Rehearsal Dinner Planning: Everything You Need to Know
Even though you're already throwing one huge celebration, don't forget about the smaller dinner party that goes along with it: your rehearsal dinner. Although it won't take as much planning, there's still a good amount of thought that should go into it. Find our top tips, below.
Step 1: Decide Who's Hosting
Traditionally, the rehearsal dinner is thrown in the couple's honor (usually by the groom's parents), but really anyone can host. Some couples even choose to do it themselves. One thing to keep in mind: The host usually takes care of the bill, which also means they get to be the creative director (as in flowers and invites are up to them).
Bonus tip: You should certainly give input on the big details, like the guest list and time frame, but don't get caught up in micromanaging the entire soiree. That's for the host to handle—stay focused on your wedding day!
Step 2: Put Together a Budget
This is the pregame, not the main event, so don't feel pressured to spend big on elaborate centerpieces and a four-course dinner. You're inviting a smaller group of guests and the focus should be on meeting and mingling, so let that guide your budget decisions. For example, instead of elaborate flower arrangements, you might splurge on upgrading the table to one long feasting table so everyone can sit together.
Bonus tip: Even if you're not the one hosting the rehearsal dinner, you'll still spend money on the event. Your outfits and any gifts you give out to your bridal party and family should all be budgeted for.
Step 3: Work Out the Guest List
The reason you're having a rehearsal dinner is to get quality time with those closest to you, so make sure they're on the guest list. The must-invites are your immediate families, your wedding party and their spouses or significant others, the parents of your flower girls or ring bearers, and your officiant and their spouse or significant other. If there are a lot of guests traveling from out of town (or you're having a destination wedding), then it's polite to invite most, if not all, of them. If that's just too many, give them nearby dinner ideas and directions on your wedding website.
Bonus tip: One way to include everyone without expanding the guest list for the actual dinner is to have welcome drinks or dessert for all of your guests after the rehearsal dinner.
Step 5: Know What You Want It to Look (and Taste) Like
If the host already has a location in mind, let that guide the menu and décor decisions. If not, give them suggestions. Even if you're having a classic, formal ballroom wedding, you could have a more laid-back affair the night before. Favorite foods, the place you went for your first date or even your honeymoon destination can drive the theme.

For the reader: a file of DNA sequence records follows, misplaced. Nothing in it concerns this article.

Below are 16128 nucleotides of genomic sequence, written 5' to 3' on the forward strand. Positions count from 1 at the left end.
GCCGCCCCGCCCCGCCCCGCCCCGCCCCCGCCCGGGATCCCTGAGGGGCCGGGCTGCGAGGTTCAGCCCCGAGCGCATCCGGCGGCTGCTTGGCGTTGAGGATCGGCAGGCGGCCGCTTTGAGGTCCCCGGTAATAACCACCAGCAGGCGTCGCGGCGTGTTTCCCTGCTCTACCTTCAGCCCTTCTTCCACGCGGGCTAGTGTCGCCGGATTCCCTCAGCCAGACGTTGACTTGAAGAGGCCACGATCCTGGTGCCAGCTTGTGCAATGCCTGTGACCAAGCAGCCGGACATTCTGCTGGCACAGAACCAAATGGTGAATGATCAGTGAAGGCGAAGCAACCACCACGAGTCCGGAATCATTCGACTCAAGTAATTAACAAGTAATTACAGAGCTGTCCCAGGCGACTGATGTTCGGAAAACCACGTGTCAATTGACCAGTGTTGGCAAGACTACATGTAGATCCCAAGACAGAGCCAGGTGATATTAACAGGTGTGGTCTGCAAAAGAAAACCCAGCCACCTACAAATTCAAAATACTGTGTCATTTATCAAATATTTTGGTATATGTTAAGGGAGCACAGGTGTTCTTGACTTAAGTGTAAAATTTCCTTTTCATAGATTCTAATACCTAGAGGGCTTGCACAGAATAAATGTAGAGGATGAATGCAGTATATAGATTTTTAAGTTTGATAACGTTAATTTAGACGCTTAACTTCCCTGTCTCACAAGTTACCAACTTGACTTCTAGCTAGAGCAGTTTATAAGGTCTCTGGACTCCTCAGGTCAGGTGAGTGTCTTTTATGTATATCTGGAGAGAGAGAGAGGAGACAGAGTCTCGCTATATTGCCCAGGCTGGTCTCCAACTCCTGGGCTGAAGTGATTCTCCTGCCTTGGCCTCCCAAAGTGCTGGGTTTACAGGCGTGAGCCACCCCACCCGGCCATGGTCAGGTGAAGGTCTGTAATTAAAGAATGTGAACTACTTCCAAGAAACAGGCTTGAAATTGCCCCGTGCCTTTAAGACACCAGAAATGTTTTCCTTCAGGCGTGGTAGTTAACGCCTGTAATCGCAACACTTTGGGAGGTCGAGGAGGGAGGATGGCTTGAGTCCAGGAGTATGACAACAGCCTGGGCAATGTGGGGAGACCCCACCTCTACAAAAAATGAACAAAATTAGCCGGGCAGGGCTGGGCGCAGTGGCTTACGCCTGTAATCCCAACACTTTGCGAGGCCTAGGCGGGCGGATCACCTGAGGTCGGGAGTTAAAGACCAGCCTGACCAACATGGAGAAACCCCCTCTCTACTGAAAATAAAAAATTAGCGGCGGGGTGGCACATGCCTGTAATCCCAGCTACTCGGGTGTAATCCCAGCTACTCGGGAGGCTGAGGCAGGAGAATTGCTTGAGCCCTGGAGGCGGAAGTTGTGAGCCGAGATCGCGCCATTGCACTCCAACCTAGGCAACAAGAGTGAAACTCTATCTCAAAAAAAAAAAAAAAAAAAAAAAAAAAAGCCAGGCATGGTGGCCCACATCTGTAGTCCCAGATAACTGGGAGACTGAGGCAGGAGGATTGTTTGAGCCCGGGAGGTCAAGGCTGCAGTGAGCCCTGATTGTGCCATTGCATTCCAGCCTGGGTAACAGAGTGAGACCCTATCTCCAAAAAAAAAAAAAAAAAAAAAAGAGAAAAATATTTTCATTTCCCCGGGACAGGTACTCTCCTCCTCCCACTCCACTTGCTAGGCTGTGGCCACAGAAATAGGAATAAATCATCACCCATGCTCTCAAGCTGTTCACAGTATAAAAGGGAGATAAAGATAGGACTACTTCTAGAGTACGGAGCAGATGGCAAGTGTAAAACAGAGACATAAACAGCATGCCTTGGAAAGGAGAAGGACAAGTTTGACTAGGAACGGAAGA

Bonus tip: You know your guests better than the hosts, so if anyone has any major allergies (like seafood, for example) let them know ahead of time so they choose a place that everyone can enjoy.
Step 6: Search for and Book the Rehearsal Dinner Spot
Restaurants and country clubs are the most common rehearsal dinner venues, but there's no reason you have to limit yourself to just those options. It could be on the beach, on a hotel rooftop, at a brewery, in a public park or even at a bowling alley.
Bonus tip: Think about location and the transportation situation for your guests (are there car services or will most guests have their own cars?), and tip the hosts off to any insider info you might have on the area (construction, traffic and so on).
Step 7: Send Out Invitations
Rehearsal dinner invites can be sent in the same envelope along with the wedding invitations or separately. For a casual rehearsal dinner, you don't need anything over the top. Send out simple paper invites, or for a small group, an evite or even a personal phone call with a follow-up email with all the details works too.
Bonus tip: Unless you're planning to invite everyone on your guest list to your rehearsal dinner, you don't want to include the rehearsal dinner on your main itinerary or wedding website.
Step 8: Tap Your Toasters
The rehearsal dinner is usually the time for the hosts to toast to the couple. You'll want to welcome the families together, thank everyone for attending and bring up sentimental stories that make everyone laugh (and cry!). The bridesmaids or groomsmen (except for the maid of honor and best man, who usually toast at the wedding), grandparents or anyone else could also give a speech.
Bonus tip: Give your toasters some time guidelines and let them know at what point during the night they'll be speaking (usually during or just after dessert), so when it gets to their turn, they're prepared. You may also want to prep a small speech for the rehearsal dinner to say a few words in honor of your soon-to-be spouse and thank guests, your wedding party and family for their support.
Step 9: Confirm the Timeline and RSVPs
One to two weeks before the rehearsal dinner, follow up with your officiant to double-check the rehearsal time as well as with the rehearsal dinner venue to make sure you're all set for the planned reservation. Call up any guests whom you haven't received an RSVP from to finalize the guest count for the catering and seating setup.
Bonus tip: The rehearsal is also a chance to make any last-minute announcements or reminders for the wedding day. Write down a list ahead of time for things you want to tell everyone, like what time the photos will be taken or where to meet for hair and makeup, so you don't have to track everyone down later that night.
Need sample wording for your rehearsal dinner invites? Right here.
Eleven super-fun rehearsal dinner themes, here.